The present government seems to have frittered away whatever gains that had been made in the past, particularly, as it affects effective co-ordination of developmental sporting activities. For instance, the 19th National Sports Festival was awarded to Cross River State in 2012. The festival tagged “Paradise Games 2014” would have held in December of that year. .Four years after the last festival hosted by Lagos, the Sports Festival, Nigeria’s local Olympiad has failed to hold. It does not need a fortune teller to tell us that Cross River State that was supposed to host the Games has failed. The National Council on Sports which is under the leadership of the Ministry of Sports and Youth Development has also failed in its role as a catalyst. The National Council on Sports under an effective leadership was supposed to have found an alternative host as replacement for CRS.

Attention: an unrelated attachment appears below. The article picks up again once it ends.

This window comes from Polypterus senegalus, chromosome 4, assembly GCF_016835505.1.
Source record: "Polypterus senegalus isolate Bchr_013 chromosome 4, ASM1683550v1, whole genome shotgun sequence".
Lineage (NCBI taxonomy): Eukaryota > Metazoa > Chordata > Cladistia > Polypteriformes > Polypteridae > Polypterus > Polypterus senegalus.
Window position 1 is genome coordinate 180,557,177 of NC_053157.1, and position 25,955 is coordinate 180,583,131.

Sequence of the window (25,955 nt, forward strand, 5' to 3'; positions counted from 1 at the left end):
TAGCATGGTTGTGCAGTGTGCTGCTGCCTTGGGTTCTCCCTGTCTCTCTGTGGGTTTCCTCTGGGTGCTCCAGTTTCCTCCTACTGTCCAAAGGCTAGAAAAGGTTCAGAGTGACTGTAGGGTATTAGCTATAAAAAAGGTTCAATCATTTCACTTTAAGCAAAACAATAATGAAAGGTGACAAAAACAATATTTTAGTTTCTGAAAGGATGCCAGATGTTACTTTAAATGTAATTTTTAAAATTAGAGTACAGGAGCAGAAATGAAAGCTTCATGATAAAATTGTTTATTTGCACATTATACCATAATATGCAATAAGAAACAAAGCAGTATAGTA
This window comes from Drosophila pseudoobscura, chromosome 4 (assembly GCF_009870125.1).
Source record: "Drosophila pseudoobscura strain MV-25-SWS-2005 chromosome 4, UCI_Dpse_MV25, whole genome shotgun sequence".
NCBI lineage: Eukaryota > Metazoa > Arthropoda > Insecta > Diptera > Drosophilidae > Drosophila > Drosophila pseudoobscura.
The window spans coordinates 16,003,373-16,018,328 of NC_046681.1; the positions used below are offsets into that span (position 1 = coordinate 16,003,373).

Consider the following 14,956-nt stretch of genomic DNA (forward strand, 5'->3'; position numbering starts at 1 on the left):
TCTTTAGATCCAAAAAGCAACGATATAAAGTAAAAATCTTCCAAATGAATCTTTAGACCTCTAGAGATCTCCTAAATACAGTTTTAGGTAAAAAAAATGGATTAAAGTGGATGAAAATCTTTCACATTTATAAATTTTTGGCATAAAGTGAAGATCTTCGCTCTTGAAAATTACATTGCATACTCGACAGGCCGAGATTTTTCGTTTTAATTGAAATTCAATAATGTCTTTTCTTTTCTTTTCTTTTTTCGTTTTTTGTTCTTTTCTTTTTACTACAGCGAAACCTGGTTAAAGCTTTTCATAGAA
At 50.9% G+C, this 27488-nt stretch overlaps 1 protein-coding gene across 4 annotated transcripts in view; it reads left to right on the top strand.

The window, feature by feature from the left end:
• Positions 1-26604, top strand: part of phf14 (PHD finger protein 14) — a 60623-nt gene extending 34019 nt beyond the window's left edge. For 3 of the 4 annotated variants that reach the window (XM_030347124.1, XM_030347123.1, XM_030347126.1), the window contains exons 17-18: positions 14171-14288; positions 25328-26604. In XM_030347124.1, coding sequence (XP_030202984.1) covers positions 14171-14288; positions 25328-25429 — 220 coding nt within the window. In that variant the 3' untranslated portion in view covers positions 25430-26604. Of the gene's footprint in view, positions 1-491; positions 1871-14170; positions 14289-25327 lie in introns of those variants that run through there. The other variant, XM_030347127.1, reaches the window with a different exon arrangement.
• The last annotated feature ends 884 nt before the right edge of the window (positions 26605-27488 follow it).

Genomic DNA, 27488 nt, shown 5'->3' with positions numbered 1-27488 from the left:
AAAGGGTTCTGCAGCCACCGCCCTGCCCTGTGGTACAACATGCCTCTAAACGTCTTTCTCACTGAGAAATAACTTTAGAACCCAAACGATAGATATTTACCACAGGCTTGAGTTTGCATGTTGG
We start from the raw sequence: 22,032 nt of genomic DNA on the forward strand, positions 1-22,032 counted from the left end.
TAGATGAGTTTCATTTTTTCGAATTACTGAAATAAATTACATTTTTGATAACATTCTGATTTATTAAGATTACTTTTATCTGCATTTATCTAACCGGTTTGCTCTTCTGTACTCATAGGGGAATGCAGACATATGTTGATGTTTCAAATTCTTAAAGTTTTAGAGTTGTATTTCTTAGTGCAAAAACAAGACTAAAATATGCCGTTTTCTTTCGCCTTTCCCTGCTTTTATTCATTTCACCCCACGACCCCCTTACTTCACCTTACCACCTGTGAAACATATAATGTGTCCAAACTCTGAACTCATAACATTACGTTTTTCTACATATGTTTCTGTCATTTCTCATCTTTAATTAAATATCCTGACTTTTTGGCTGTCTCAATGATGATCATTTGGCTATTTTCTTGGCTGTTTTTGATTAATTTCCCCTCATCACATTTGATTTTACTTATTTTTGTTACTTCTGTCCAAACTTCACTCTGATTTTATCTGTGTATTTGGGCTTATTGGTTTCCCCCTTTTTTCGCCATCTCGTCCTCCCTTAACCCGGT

Even at the local government level, there are supposed to be in place periodic sports meets. The events could be sports specific – like an annual relay race or the jumps etc. In Nigeria, nothing like that takes place except in the books. Unless the National Sports Policy which has clearly identified growth from the grassroots as key to our sports development is activated and becomes functional, not much could be attained in that direction.
Lack of active base in educational institutions and communities
There is also this fundamental problem of lack of an active base in educational institutions and communities. In other climes, school sports forms the very foundation of sporting excellence in a nation. The Americans, the Jamaicans, the Europeans all have functional school sports systems that feed the sporting needs of their countries. Back in the days, Nigeria had a robust culture where one heard of the Academicals.